Networking + Fear. One of the reasons people attend my workshop and one of the reasons I personally find networking so difficult, so draining, is fear.
Fear that I won't succeed. Fear that no one will talk to me, or want to talk to me. Fear that even if I say "Hello," somehow I will be ignored or sent home. Fear that even as old as I am I'll be a "wallflower."
My tongue will get tied. My mouth will dry up. I'll be shot on the spot (or at least shot down) for having the temerity (the courage) to show up and participate. How dare I?
What is it that is so very fearful? Why are we afraid even when we know better and have positive experiences to balance out the negative ones?
I went to a networking event in San Francisco one night. It was called First Thursdays and I had agreed to meet an architect there. We have been introduced by a mutual acquaintance and this seemed liked a good place to meet. No long lunches, but an opportunity to use the time to say hello, gather some non-verbal information, see if there is anything to pursue that might be mutually beneficial.
The venue was easy for me to get to -- so I wasn't worried about spending a lot of time getting someplace and getting home. I'd been giving my workshops on networking for a couple of years and I knew a lot of tips and tricks about how to handle uncomfortable situations. So, I went. No worries, right?
I walked off the elevator into the ante room and the buzz, the noise level, was high. There was a lot of energy in the main room, lots of talking. I could feel it and hear it. I looked into this big salon area and I was immediately afraid. Straight into fear mode. Do not pass go. Do not collect $200. Fear. Wall of noise. Visually what I saw was groups of people standing around talking. It seemed to me that everyone was occupied, that all these groups were closed, that no one would appreciate me interrupting them. I was in panic mode. I could not do this.
I also realized I didn't have a clue what this architect looked like. Slim, heavy. Beard, balding. Nada. I had forgotten to ask him to wear a red carnation.
My mouth went dry. Thoughts ran rabidly through my head: I have to go. I can't do this. No one will talk to me. Everyone else knows someone. Everyone else is already engaged. The cliques are formed and closed. My gosh, it was just like grammar school.
I told myself, "You can do this. You can do this. You teach a class about this for gosh sakes."
So, I took a deep breath, closed my eyes slowly and opened them slowly. I decided to find a place to drop my coat and briefcase and to find the bar, the ladies room, and the food. I figured the easiest thing to do was to simply scope out the physical environment. Look at the room, which was lovely. The event was being held in The University Club, an old, elegant building on Nob Hill.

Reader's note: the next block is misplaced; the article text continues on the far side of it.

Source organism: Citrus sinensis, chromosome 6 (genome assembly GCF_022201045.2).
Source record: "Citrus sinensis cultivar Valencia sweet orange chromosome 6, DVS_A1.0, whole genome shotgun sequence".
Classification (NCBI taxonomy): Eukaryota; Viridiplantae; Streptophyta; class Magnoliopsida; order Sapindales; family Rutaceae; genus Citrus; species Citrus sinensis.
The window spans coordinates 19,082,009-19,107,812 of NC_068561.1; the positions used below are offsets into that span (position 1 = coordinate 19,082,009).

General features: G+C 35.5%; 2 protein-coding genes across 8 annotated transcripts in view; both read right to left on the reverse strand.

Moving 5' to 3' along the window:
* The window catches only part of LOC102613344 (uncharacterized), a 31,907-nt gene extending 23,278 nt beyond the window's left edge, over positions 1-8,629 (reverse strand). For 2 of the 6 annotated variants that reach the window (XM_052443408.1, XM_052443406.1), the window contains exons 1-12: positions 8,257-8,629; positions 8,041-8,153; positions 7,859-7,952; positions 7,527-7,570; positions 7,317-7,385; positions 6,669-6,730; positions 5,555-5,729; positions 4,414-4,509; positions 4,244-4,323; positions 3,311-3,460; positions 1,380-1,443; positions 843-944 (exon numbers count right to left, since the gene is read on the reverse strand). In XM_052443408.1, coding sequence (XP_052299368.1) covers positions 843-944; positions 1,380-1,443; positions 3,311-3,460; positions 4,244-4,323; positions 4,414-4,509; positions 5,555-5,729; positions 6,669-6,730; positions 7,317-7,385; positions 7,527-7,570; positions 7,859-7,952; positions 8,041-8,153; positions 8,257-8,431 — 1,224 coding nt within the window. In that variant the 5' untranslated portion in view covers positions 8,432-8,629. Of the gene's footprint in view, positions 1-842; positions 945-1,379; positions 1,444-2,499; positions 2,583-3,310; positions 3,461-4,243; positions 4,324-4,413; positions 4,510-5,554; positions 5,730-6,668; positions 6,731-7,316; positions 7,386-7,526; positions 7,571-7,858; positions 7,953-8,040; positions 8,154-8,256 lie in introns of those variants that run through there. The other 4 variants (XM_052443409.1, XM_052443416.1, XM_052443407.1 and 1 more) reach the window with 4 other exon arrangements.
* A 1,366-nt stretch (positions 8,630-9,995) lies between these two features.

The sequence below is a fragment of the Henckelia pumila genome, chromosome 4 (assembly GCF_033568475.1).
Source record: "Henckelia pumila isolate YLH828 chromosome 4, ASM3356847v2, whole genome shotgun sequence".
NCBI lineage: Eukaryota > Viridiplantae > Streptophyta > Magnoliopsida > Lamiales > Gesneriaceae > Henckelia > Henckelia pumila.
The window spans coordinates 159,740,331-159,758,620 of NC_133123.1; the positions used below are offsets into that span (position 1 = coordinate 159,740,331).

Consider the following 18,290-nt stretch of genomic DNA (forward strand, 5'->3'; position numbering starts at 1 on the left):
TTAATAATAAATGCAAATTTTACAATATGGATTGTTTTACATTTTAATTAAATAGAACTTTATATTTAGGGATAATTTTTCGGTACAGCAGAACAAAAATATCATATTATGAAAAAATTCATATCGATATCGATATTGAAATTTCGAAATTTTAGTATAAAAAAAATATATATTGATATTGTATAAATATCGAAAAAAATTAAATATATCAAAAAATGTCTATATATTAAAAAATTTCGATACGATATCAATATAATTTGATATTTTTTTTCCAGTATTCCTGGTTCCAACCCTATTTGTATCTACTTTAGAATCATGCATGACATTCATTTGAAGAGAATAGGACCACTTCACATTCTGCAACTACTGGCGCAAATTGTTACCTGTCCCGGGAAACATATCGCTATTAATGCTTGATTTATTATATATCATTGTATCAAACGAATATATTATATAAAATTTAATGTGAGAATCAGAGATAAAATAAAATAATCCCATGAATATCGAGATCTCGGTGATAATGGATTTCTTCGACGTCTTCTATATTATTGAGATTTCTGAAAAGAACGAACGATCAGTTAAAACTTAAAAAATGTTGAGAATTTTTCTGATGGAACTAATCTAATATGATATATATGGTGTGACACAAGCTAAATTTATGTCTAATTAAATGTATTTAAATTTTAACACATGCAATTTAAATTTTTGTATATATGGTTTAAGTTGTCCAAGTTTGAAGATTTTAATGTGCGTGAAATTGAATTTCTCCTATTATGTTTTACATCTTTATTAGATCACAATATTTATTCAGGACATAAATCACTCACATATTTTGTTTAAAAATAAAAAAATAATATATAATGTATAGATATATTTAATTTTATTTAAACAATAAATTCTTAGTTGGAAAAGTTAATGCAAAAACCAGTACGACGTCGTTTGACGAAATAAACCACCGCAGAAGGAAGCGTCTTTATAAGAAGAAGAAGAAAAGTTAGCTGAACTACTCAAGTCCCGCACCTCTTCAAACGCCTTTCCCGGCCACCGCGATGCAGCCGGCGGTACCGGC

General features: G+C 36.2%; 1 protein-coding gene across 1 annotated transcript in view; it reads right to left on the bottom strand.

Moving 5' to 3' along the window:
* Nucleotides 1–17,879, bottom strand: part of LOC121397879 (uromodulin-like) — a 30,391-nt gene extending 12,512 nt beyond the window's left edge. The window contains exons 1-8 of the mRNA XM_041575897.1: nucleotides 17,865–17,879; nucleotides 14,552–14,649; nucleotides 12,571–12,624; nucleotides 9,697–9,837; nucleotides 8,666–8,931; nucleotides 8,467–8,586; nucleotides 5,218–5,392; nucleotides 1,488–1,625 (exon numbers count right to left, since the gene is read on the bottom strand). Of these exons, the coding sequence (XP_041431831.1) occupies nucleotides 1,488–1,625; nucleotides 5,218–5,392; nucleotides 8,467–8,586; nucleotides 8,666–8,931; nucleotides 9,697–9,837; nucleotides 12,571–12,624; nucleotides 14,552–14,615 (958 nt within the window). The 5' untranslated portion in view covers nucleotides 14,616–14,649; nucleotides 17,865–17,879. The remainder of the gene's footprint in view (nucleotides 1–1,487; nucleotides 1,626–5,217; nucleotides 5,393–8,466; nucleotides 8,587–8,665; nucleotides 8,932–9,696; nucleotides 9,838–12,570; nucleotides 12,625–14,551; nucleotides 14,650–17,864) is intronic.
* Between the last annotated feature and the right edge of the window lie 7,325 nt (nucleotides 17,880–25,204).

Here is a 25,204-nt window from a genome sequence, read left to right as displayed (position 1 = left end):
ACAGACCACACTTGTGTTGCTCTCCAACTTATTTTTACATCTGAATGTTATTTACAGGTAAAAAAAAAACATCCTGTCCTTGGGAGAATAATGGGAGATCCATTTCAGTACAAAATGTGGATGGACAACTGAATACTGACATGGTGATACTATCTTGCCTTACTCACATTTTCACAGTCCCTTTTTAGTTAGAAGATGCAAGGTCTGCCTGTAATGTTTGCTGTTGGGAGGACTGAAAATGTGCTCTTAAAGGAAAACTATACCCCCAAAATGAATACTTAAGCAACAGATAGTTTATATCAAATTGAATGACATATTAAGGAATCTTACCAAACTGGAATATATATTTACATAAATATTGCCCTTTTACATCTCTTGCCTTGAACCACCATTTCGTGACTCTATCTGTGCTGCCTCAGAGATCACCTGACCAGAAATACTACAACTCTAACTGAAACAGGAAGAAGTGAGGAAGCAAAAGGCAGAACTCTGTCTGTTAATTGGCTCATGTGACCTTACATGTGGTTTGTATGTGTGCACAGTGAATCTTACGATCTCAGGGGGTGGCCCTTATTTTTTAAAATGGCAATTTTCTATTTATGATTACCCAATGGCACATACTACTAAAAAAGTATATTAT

So, I walked into the bar, a more quiet place, got a tall glass of water, and moved again into the main salon. I then walked around the edges of the crowd, found a place to put my coat. By this time I had spoken to 1 person, the bartender. Yay.
I found the buffet table, and I picked up some celery (nothing creamy or messy to spill on my clothes)... and wandered again around the edge of the crowd. I finally relaxed enough to finally see that some other folks were also standing by themselves. I stood close to one and turned and said "Hello."
From that point on, I was in conversation. I talked to one person, then moved on and talked to someone else. I even got up my courage to stand near a small group (3 people) and "lurk," listen in, and eventually participate. One time, I lurked and then wandered off. No one had paid attention to me, so I moved on.
So, why did I tell that story? Well, it's about fear. And it's about fear showing up even when you know, really know, you can handle things. Even when you look comfortable, competent. Inside you may be feeling something very different.
That fear, that sense that everyone in the room knows someone, that no one will talk to me, that the cliques are formed and closed and I'm outside, that it is simply too hard -- can hit us all. At any time -- it can surprise us.
And it's about slowing down. It's about taking stock. It's about doing what you can and taking baby steps. It's about saying "Hello." Do something you are comfortable with.
I feel stronger when I have more information -- when I know where things are, where the exits, the escape routes, and where the ladies rooms are. I am also comfortable with bars and bartenders. I am comfortable asking for water.
Walk around the edges. Take stock of what is really going on. Look for what's happening on the edges -- where others might be standing or sitting alone. Where someone might be getting food.
Say "Hello." Break the ice. Listen. If they turn and glare at you, move away. Chances are they won't shoot you. Chances are there is at least one more person there equally scared, equally paralyzed. Say "Hello" to someone else. Give them that gift.
I didn't meet up with the architect. He wasn't able to get away. As a matter of fact, I never met up with that architect. I guess it wasn't meant to happen.
I general, I tend to shy away from events like this one -- large, un-purposed mixers. I am too uncomfortable. And I hate small talk. But it's important to get out there and deal with our fears. Just say "Hello."